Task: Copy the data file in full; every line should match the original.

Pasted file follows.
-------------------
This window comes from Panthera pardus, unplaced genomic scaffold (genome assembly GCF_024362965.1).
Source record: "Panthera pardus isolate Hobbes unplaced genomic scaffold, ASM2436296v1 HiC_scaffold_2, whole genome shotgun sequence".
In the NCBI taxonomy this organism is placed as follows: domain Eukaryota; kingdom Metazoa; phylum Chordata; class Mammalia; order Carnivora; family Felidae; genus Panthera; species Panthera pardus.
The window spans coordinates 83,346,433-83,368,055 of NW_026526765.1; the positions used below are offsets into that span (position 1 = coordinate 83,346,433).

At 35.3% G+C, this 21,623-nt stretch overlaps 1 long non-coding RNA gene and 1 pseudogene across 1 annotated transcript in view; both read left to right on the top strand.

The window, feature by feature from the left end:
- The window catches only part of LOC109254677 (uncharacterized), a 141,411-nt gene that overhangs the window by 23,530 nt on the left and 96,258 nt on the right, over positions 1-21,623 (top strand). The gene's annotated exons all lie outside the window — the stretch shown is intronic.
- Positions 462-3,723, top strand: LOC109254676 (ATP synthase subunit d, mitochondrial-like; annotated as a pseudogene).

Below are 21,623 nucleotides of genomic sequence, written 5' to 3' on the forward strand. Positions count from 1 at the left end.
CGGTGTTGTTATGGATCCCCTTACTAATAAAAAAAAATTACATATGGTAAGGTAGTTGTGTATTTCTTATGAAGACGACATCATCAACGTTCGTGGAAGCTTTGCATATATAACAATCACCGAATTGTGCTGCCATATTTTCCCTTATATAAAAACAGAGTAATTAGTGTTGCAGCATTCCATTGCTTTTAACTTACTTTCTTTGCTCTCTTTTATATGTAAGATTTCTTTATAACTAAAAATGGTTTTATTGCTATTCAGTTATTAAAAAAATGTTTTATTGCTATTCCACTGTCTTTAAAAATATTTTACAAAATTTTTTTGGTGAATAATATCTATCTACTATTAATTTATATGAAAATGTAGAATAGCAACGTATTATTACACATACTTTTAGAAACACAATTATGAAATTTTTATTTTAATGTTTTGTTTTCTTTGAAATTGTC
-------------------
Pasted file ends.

This window comes from Panthera pardus, unplaced genomic scaffold (genome assembly GCF_024362965.1).
Source record: "Panthera pardus isolate Hobbes unplaced genomic scaffold, ASM2436296v1 HiC_scaffold_2, whole genome shotgun sequence".
In the NCBI taxonomy this organism is placed as follows: domain Eukaryota; kingdom Metazoa; phylum Chordata; class Mammalia; order Carnivora; family Felidae; genus Panthera; species Panthera pardus.
The window spans coordinates 83,346,433-83,368,055 of NW_026526765.1; the positions used below are offsets into that span (position 1 = coordinate 83,346,433).

At 35.3% G+C, this 21,623-nt stretch overlaps 1 long non-coding RNA gene and 1 pseudogene across 1 annotated transcript in view; both read left to right on the top strand.

The window, feature by feature from the left end:
- The window catches only part of LOC109254677 (uncharacterized), a 141,411-nt gene that overhangs the window by 23,530 nt on the left and 96,258 nt on the right, over positions 1-21,623 (top strand). The gene's annotated exons all lie outside the window — the stretch shown is intronic.
- Positions 462-3,723, top strand: LOC109254676 (ATP synthase subunit d, mitochondrial-like; annotated as a pseudogene).

Below are 21,623 nucleotides of genomic sequence, written 5' to 3' on the forward strand. Positions count from 1 at the left end.
CGGTGTTGTTATGGATCCCCTTACTAATAAAAAAAAATTACATATGGTAAGGTAGTTGTGTATTTCTTATGAAGACGACATCATCAACGTTCGTGGAAGCTTTGCATATATAACAATCACCGAATTGTGCTGCCATATTTTCCCTTATATAAAAACAGAGTAATTAGTGTTGCAGCATTCCATTGCTTTTAACTTACTTTCTTTGCTCTCTTTTATATGTAAGATTTCTTTATAACTAAAAATGGTTTTATTGCTATTCAGTTATTAAAAAAATGTTTTATTGCTATTCCACTGTCTTTAAAAATATTTTACAAAATTTTTTTGGTGAATAATATCTATCTACTATTAATTTATATGAAAATGTAGAATAGCAACGTATTATTACACATACTTTTAGAAACACAATTATGAAATTTTTATTTTAATGTTTTGTTTTCTTTGAAATTGTC